Some are still wary of the short-term data on Bolivia's descending rates of diarrheal disease; it remains to be seen whether the trend will hold up. But the findings "make a lot of sense, because behavior change like increased hand-washing happens quicker when there is a perceived threat," says Therese Dooley, a senior advisor for UNICEF's Water, Sanitation and Hygiene (WASH) project.

Bolivia's challenge now is to maintain the good numbers. The last time Bolivia witnessed a plummet in diarrheal-disease rates was during the cholera outbreak of 1992 and 1993, when better personal-hygiene habits led to a reduction in the spread of infection. But as the threat of the disease died down, so too did people's standards of cleanliness.

View the entire article at,8599,1931223,00.html

Updated H1N1 Global Spread

According to the World Health Organization, as of Friday, nearly 5,000 people have died from swine flu infections since the A(H1N1) virus was uncovered in April.

The death toll marked an increase of about 265 over the 4,735 deaths reported to the WHO a week ago. Most of the fatal cases -- 3,539 -- have been recorded in North and South America, the UN health agency said in its latest update on the flu pandemic.

Iceland, Sudan, and Trinidad and Tobago reported their first fatal cases over the past week. Mongolia, Rwanda, and Sao Tome and Principe also recorded pandemic influenza cases for the first time, as the virus continued to spread. However, A(H1N1) influenza was declining in tropical areas of the world, with the exception of Cuba and Colombia.

There was also no significant pandemic related activity over the past week in temperate areas of the southern hemisphere, the WHO said.

Meanwhile respiratory disease activity continues to spread and increase in intensity in the northern hemisphere, mainly in North America.

Friday, October 16, 2009

Updated Interim Guidance on Infection Control Measures for 2009 H1N1 Influenza in Healthcare Settings

The Centers for Disease Control and Prevention (CDC) has issued updated recommendations on both administrative controls and engineering controls to eliminate sources of infection and prevent transmission of pandemic H1N1 within healthcare facilities.

Revisions from earlier guidance include: criteria for identification of suspected influenza patients; recommended time away from work for healthcare personnel; changes to isolation precautions based on tasks and anticipated exposures; expansion of information on interventions using a hierarchy of controls approach; changes in recommendations on the routine use of gowns and eye protection; and changes to guidance on use of respiratory protection.

According to the report, to ensure a comprehensive infection control strategy, healthcare facilities will want to:

  • Vaccinate their workforce with seasonal and 2009 H1N1 vaccines.
  • Keep sick workers at home.
  • Enforce respiratory hygiene and cough etiquette.
  • Enhance hand hygiene compliance.
  • Establish facility access control measures and triage procedures.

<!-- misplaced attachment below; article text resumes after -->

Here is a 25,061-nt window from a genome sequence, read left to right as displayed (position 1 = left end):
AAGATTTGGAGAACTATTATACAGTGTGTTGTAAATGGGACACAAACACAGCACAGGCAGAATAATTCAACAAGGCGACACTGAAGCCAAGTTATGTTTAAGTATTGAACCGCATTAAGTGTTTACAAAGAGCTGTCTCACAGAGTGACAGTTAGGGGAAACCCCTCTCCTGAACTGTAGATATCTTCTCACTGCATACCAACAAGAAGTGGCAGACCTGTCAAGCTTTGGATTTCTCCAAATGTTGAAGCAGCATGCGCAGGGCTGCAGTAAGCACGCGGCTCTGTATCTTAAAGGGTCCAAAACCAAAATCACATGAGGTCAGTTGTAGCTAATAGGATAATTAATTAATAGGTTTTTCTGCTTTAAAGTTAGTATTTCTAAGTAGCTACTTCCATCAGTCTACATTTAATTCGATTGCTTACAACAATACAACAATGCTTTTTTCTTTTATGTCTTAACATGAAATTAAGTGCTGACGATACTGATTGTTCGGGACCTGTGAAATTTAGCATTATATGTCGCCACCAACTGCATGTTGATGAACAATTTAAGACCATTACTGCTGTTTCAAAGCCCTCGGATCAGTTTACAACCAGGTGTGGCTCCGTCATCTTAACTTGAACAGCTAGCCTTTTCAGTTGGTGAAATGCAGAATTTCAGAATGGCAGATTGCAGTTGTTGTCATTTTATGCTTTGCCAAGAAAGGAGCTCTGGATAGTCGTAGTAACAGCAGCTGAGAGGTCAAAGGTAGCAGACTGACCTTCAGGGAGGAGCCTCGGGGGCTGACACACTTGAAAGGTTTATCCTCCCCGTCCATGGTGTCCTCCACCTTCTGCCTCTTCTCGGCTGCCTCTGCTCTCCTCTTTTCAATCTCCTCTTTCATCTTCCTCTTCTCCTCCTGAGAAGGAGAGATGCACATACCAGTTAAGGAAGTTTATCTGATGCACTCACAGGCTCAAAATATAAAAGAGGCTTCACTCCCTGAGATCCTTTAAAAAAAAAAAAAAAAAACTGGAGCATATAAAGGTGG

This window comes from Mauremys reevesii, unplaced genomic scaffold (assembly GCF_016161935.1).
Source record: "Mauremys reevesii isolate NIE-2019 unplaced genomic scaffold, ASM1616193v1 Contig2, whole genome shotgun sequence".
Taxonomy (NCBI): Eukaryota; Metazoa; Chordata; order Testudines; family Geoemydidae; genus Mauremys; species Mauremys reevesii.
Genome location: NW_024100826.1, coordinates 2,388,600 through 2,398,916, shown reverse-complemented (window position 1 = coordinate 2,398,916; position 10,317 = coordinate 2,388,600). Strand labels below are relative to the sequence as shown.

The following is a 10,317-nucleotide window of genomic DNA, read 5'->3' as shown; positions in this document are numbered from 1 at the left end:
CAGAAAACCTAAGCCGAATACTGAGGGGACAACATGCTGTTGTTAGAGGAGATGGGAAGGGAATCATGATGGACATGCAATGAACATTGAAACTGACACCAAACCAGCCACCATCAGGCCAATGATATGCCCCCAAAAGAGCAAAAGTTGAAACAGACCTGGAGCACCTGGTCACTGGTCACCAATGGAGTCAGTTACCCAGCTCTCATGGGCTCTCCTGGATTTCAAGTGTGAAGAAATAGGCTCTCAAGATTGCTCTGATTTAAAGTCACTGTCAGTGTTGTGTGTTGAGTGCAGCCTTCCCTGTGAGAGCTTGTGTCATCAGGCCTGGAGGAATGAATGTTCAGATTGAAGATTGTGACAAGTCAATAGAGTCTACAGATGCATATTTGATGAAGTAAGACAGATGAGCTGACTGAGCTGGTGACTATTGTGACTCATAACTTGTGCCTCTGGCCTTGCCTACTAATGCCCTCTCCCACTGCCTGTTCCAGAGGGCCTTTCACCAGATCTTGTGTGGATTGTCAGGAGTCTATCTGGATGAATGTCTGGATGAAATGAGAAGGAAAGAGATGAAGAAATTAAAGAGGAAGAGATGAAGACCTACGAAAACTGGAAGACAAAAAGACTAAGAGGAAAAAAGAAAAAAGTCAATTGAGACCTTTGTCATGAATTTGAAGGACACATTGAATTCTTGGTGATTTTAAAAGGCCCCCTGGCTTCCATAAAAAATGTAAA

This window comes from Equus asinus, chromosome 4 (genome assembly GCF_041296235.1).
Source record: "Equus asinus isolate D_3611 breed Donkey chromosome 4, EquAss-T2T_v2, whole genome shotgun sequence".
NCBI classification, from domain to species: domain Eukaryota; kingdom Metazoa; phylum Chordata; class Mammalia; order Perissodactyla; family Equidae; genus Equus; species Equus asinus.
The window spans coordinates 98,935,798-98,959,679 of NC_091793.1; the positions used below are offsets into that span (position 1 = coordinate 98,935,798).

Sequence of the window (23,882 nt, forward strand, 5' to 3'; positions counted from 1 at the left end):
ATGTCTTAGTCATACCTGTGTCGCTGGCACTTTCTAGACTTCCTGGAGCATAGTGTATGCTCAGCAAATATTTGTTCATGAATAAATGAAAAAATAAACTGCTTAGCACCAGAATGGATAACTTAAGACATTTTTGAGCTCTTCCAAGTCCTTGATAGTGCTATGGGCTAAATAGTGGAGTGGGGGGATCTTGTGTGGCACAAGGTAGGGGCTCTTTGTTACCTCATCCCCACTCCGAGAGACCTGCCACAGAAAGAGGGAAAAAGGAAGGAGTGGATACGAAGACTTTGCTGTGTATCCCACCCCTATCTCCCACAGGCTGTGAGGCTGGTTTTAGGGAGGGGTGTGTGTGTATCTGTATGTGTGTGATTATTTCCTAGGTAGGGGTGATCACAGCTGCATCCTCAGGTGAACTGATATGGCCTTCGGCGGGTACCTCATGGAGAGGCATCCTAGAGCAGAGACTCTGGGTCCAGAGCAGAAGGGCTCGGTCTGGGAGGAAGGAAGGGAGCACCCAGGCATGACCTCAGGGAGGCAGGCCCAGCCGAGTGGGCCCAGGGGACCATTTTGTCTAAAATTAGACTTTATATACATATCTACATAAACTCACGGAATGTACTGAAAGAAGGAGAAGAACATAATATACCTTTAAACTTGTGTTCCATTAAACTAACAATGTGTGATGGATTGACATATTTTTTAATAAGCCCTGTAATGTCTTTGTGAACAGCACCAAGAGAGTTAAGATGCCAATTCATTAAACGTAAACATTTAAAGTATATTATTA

• Manage visitor access and movement within the facility.
  • Control patient placement and transport.
  • Apply isolation precautions.

The report goes into more detail about how exactly institutions can go about ensuring that these controls are implemented.

Avian Flu Found in Dead Crows in Cote D'Ivoire

The United Nations Food and Agriculture Organization (FAO) in Cote d'Ivoire has confirmed that tests on several dead crows found in the yard of the Blaise Pascal High School in the commercial capital, Abidjan, have yielded positive results for H5N1 avian influenza virus.

The crows were found dead in the school yard on October 6th, and according to Dr. Mel Eg Emmanuel, the representative of the FAO in Cote d'Ivoire, emergency measures had been taken including the closure of the high school and disinfection of the entire contaminated area.

He said a team of the National Institute for Public Health had been monitoring 25 people who had been exposed to the carcass of the birds, including 17 who had actually been in contact with the carcass.

WHO H1N1 Situation Update 70, October 16, 2009

The most recent WHO situation update discusses current distribution and spread trends of pandemic H1N1 around the globe. As usual, surveillance information may be an underestimation, as most countries have stopped counting and investigating all individual cases.

The update also highlights three articles of interest published this week in the peer reviewed literature, that reported three different series of seriously ill pandemic influenza patients in Canada, Mexico, Australia, and New Zealand. Several important observations were made including:

• A significant portion of patients with severe disease requiring intensive care had no predisposing conditions. The numbers are not directly comparable as the studies categorized conditions differently but nearly 1/3 of ICU patients in Australia and New Zealand had no predisposing conditions. 98% of ICU cases in Canada had a comorbid condition, which in this report included hypertension, smoking, and substance abuse, but only 30% had comorbid conditions that were considered "major". In Mexico, 84% of critical patients had an underlying condition, which in the report included hypertension, ever having smoked, and hyperlipidemia, conditions that are not considered risk factors for severe influenza outcomes. All three groups were impressed by the number of severe cases occurring in previously healthy individuals.